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England sealed a 10-6 points victory in the multi-format women’s series against India after triumphing by eight wickets in the third and final Twenty20 at Chelmsford.
Danni Wyatt’s punchy 89 not out from 56 balls helped England reel in a target of 154 with eight balls to spare on Wednesday evening in the final assignment of a gripping series that went right down to the wire.
Here, the PA news agency delves into what we have learned over the past few weeks.
Verma a star in the making
Shafali Verma arrived on these shores with a big reputation as the top-ranked T20 batter in the world at just 17 years old. But she showed she is more than capable against the red ball with scores of 96 and 63 in Bristol last month, the youngest batter to score twin fifties on debut in women’s Tests. She was kept relatively subdued in the three one-day internationals and three T20s as England’s short-ball tactic seemed to pay off. But in the penultimate T20, she took on the bumper and flayed 48 from 38 balls at Hove that helped the tourists keep the series alive heading into the last match. Truly, India have someone special on their hands.
Ecclestone becoming ever more dependable
While Verma’s duel with Katherine Brunt was the headline attraction – the England veteran bowled the India opener twice in the last three matches to have the last laugh – Sophie Ecclestone showcased her skill throughout. The 22-year-old slow left armer took eight wickets apiece in the Test and ODIs to put England on top. While she was wicketless in the first two T20s, the world’s number one bowler in the format finished the series with three for 35 to help restrict India to a manageable target. With 19 wickets across the seven contests – a record in a multi-format women’s series – Ecclestone was so reliable for the hosts.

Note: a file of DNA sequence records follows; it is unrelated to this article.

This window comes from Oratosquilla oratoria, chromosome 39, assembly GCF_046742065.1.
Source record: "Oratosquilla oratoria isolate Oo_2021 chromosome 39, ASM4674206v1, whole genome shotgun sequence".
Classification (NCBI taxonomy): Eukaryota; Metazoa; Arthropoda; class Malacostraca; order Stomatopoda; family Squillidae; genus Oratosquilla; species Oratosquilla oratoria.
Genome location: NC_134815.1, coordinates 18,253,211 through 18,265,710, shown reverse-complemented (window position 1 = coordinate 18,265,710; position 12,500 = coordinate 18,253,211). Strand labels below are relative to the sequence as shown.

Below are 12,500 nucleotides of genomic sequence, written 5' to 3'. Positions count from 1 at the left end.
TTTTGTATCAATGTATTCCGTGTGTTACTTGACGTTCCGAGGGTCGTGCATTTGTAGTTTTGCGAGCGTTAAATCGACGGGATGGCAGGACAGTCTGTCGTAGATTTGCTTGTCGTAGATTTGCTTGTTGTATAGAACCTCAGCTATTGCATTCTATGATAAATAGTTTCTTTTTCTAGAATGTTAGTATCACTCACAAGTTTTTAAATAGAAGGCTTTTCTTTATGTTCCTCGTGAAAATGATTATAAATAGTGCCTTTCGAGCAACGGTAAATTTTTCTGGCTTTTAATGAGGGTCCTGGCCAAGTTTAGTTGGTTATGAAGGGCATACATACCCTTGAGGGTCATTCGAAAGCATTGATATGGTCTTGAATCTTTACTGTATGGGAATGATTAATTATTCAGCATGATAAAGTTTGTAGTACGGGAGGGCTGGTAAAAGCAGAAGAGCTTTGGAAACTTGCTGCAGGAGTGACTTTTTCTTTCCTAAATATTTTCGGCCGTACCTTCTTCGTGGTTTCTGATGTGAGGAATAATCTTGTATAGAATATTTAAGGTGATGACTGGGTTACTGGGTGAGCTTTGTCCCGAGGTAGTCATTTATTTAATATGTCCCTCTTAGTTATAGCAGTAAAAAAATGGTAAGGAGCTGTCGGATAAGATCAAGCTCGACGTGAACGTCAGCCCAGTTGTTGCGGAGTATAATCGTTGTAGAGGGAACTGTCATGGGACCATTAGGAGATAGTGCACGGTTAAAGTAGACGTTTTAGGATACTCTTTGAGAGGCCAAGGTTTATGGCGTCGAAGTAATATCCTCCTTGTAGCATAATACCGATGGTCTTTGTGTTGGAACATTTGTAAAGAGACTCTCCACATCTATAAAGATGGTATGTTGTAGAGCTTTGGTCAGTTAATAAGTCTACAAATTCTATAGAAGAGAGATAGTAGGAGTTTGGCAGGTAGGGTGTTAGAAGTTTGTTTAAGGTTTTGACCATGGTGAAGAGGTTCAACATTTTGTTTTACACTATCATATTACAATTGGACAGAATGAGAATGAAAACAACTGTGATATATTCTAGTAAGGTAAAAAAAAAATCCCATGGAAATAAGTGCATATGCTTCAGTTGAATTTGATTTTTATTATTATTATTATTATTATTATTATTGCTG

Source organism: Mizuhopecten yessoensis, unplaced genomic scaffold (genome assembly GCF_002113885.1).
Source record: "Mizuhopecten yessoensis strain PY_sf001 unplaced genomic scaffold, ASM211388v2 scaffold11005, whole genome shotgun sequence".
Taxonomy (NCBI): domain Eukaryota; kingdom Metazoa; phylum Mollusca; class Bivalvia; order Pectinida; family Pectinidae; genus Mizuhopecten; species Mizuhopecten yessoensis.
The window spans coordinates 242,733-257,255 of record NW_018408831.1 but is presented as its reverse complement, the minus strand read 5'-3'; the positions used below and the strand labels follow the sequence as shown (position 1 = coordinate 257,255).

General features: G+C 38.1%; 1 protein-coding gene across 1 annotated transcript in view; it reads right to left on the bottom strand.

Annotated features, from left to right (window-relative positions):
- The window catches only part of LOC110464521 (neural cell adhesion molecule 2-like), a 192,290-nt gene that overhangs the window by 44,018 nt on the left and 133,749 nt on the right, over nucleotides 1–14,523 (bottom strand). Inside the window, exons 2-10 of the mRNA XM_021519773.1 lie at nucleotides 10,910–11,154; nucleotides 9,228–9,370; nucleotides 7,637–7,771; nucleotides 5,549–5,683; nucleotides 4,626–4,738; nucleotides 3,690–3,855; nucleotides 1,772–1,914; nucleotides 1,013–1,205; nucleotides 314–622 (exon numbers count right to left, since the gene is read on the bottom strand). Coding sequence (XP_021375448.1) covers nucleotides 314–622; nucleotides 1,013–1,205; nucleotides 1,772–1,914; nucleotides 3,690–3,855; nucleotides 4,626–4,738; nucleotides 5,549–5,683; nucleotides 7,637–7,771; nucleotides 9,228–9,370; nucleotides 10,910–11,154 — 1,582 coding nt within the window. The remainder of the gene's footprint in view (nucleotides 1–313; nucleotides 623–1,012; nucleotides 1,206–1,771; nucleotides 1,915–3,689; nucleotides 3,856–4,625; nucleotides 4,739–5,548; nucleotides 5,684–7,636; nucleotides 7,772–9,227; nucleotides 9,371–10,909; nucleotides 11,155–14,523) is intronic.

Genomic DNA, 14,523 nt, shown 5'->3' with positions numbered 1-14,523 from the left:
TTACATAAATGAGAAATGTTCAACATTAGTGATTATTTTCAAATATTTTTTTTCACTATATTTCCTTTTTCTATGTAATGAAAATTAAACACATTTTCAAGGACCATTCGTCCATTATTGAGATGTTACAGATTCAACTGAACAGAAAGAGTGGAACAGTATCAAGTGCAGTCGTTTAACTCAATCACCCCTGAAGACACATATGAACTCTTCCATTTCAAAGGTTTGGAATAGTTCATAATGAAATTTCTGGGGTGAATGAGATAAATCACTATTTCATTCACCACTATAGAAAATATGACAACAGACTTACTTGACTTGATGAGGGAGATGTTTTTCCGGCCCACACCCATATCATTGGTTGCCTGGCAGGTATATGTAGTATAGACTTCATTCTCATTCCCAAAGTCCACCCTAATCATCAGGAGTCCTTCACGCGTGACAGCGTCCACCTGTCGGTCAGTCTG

Youngsters make sure women’s cricket is safe hands
Verma and Ecclestone deserved special mentions for their consistent displays but there were a number of young players on both sides who have made the smooth transition to international cricket. India pair Smriti Mandhana and Deepti Sharma have bags of international experience despite being only 24 and 23 respectively. Sophia Dunkley became the first black woman to play Test cricket for England, aged 22, and made an impression with a knock of 74, while 21-year-old leg-spinner Sarah Glenn is becoming increasingly assured at international level.
Competitive series guarantees a good series
There were a couple of blowouts – the first ODI, when unbeaten fifties from Tammy Beaumont and Nat Sciver carried England to an eight-wicket win, while they ran out comprehensive victors on Wednesday following Wyatt’s brilliance. But overall there were ebbs and flows that made for a competitive series, with England’s superiority on home soil ultimately seeing them over the line. While supporters on both sides would want to see their teams flourish, nobody wants a one-sided series and the fact this one came down to the last game was a measure of how well matched these sides are.
England up to the task
With an Ashes series, the defence of their 50-over World Cup and the Commonwealth Games all within the next 13 months, there are sure to be no shortage of important games where the pressure is at its most intense. It was therefore no bad thing that England were taken to a must-win – or must-not-lose – series decider on Wednesday, which had the air of a knockout match. Wyatt came into the game averaging just 13.28 in her past 18 T20 innings, having been dropped for the ODI series, but came to the fore at Chelmsford as England rose to the challenge impeccably